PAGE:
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« Reply #1041 on: October 14, 2013, 10:23:27 PM »

Yes. That is the Ancient of Days. A non-canonical icon if I have ever seen one. Why do some iconostasi, especially the Russian Baroque and 19th c. style ones, have the triangular eye symbol?

This is how I have heard it:

"The Eye of Providence" (also known as the All-seeing Eye) is a symbol that exists in many cultures around the world. The oldest usage of the symbol appearently dates back to ancient Egypt. In Western iconography, an eye, enclosed by a triangle, have historically been used as a symbol of the Trinity. During the 18th and 19th century, the symbol, together with many other aspects of western art and iconography, was introduced to the Orthodox Church.

The eye in the triangle may have come into use in Orthodox lands, but it is unacceptable in iconographic terms.

I've always been uncomfortable with it.  I try and comfort myself with the words "all-seeing eye" which come up in the priest's prayer at the bowing of heads at the end of the Orthros (and, of course, the accompanying prayer), but it is of little use.
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« Reply #1042 on: October 14, 2013, 10:47:37 PM »

Yes. That is the Ancient of Days. A non-canonical icon if I have ever seen one.

Well, I think Ancient of Days is OK (if I'm remembering my LBKology right) when depicted as Christ and not as the Father; it's the triangle halo that's improper in this one. So apart from the halo shape, I'd say it's fine because the icon has the "ho on" in the halo, thus this icon is depicting Christ as Ancient of Days - not the Father. I'm not sure though if Ancient of Days icons have to depict Christ in the typical blue over red clothing, so that may be another issue with it too.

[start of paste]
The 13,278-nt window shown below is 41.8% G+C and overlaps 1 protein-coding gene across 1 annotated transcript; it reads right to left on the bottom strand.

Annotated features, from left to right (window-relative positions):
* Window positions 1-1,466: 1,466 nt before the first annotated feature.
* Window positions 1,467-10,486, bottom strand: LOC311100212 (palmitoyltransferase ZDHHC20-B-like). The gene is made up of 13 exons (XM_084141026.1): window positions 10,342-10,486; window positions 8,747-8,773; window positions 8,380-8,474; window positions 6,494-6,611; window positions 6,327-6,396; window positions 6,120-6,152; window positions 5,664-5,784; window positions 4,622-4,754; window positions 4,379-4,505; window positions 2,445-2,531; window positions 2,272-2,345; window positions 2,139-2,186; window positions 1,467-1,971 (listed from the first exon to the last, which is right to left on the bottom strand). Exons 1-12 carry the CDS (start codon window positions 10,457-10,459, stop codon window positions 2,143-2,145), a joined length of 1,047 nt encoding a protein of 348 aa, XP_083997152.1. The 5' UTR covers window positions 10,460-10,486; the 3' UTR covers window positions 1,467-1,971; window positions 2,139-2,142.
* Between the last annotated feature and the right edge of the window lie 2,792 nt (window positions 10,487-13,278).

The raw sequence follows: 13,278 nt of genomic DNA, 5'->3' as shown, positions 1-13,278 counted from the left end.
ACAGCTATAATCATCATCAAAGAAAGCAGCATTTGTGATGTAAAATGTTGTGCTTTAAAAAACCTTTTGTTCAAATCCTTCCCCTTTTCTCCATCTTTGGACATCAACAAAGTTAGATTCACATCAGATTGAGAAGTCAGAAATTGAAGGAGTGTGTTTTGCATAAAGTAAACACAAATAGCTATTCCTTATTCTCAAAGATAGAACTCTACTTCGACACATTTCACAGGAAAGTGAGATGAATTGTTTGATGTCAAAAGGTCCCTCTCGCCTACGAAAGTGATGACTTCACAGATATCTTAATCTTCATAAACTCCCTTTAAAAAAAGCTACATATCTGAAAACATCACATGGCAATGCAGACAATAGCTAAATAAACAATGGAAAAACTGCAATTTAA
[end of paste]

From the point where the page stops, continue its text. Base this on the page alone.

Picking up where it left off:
In short it may be canonically deficient, but I'd imagine it's still venerate-able even by somewhat stricter standards.

You're almost right, Nephi. Christ can be depicted as the Ancient of Days, dressed in radiant garments, bearing the halo with the nine bars and the name of God, and with white hair and beard - but He should bear the inscription IC-XC, as is the case in the more commonplace icons of Him.

Here's an example:



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« Reply #1043 on: October 14, 2013, 10:55:35 PM »

You're almost right, Nephi. Christ can be depicted as the Ancient of Days, dressed in radiant garments, bearing the halo with the nine bars and the name of God, and with white hair and beard - but He should bear the inscription IC-XC, as is the case in the more commonplace icons of Him.